The U.S. East Coast faces the coldest night of the season as frigid air spills south and threatens agriculture in Georgia, Alabama and the orange crop in Florida.

Freeze warnings were posted by the National Weather Service as far south as the Orlando area, which may be as many as 20 degrees below normal tonight, the National Weather Service said. The advisory alerts growers that subfreezing temperatures are imminent and may kill crops or other sensitive vegetation.

Tampa and others cities in the central part of the state are under a freeze warning from 1 a.m. to 9 a.m. local time tomorrow. Temperatures may fall below 32 degrees Fahrenheit (zero Celsius) for more than three consecutive hours, the National Weather Service in Tampa said on its Web site.

"This is a pretty significant cold snap," Matt Keefe, a meteorologist with Inc. in State College, Pennsylvania, said in a telephone interview. "This could really put a hurting on the citrus crop." He said the jet stream, which normally keeps the coldest air north of the Hudson Bay in Canada, is centered over parts of Alabama and Mississippi. "The cold temperatures could last for a good part of the week," he said.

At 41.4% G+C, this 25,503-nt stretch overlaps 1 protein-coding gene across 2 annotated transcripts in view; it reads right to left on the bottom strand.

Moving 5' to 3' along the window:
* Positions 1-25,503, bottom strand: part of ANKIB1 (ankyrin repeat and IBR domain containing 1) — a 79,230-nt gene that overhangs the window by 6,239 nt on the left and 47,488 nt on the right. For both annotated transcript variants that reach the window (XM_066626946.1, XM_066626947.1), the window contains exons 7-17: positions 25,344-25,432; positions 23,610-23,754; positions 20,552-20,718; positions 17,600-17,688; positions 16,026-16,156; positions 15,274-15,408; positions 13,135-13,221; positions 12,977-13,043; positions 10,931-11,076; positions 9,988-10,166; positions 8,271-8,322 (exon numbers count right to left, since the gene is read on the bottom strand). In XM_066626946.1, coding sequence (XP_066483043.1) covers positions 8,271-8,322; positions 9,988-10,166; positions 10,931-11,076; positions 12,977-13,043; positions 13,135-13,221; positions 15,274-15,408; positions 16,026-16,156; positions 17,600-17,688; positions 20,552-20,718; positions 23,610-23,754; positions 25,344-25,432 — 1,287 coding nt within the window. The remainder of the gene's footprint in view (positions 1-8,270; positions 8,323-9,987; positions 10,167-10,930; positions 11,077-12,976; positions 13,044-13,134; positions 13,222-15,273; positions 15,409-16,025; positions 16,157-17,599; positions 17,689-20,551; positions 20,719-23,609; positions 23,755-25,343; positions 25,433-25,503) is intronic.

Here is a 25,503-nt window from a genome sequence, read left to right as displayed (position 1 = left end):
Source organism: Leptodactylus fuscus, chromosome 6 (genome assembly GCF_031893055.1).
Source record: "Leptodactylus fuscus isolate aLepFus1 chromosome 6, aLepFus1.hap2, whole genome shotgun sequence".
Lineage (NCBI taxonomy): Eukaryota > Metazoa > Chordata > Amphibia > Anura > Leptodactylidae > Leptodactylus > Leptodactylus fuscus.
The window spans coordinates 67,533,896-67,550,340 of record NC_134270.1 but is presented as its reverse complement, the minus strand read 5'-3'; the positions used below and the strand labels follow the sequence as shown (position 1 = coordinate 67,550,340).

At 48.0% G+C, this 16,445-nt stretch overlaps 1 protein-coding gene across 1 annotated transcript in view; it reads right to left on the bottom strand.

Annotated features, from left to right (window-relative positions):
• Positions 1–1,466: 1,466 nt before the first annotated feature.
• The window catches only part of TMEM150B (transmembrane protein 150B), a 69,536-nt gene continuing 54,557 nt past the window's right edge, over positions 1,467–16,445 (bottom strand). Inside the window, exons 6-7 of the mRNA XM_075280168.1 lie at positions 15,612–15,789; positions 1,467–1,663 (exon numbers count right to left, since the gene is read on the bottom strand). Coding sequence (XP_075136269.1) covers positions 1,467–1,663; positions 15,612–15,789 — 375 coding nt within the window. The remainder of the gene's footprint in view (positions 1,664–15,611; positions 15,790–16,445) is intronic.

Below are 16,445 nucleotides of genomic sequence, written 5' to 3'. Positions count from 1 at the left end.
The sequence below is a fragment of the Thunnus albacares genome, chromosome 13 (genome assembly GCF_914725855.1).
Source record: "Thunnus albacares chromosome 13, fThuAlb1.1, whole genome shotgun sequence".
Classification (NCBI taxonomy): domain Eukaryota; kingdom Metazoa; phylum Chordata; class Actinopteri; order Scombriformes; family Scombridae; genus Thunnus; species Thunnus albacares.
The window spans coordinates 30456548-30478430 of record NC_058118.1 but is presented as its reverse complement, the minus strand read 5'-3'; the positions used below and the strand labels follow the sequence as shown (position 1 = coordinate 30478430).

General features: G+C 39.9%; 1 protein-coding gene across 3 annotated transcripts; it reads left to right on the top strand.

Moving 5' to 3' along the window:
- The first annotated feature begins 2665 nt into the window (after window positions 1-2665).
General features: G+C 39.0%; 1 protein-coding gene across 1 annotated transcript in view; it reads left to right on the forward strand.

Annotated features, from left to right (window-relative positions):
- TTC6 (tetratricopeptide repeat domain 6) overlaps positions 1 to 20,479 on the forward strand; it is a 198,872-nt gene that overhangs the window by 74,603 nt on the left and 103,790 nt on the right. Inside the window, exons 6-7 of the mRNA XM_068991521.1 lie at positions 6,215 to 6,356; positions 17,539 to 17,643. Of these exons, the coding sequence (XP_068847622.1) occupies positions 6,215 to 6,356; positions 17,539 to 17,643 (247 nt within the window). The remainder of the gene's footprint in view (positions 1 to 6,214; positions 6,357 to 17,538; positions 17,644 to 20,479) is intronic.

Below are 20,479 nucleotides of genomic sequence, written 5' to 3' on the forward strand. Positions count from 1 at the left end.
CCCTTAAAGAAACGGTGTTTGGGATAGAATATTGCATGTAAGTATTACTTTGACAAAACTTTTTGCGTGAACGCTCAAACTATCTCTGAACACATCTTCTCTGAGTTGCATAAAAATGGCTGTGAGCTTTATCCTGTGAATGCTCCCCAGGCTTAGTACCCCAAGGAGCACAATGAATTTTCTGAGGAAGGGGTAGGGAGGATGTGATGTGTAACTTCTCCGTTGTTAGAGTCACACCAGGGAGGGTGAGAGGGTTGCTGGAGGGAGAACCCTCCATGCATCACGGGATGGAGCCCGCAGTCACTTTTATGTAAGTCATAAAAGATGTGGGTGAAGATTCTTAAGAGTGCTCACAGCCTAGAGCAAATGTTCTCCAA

Jacksonville, Florida, may see a record low tonight, Keefe said. The Miami area will see temperatures 12 degrees to 13 degrees below normal for this time of year, Keefe said.

Tonight will be the coldest and offer the greatest danger of crop damage, Keefe said. The next chance for freezing will come next week.

The U.S. Department of Agriculture last month estimated Florida's orange crop will be 0.7 percent smaller than earlier forecast because adverse weather reduced fruit size.

In New York, overnight lows may be 22 degrees, with wind chills dropping the experience to single digits. Philadelphia may see a low of 20 degrees, Keefe said. Washington may slip to 19 degrees, he said.

To contact the reporter on this story: Dan Hart in Washington at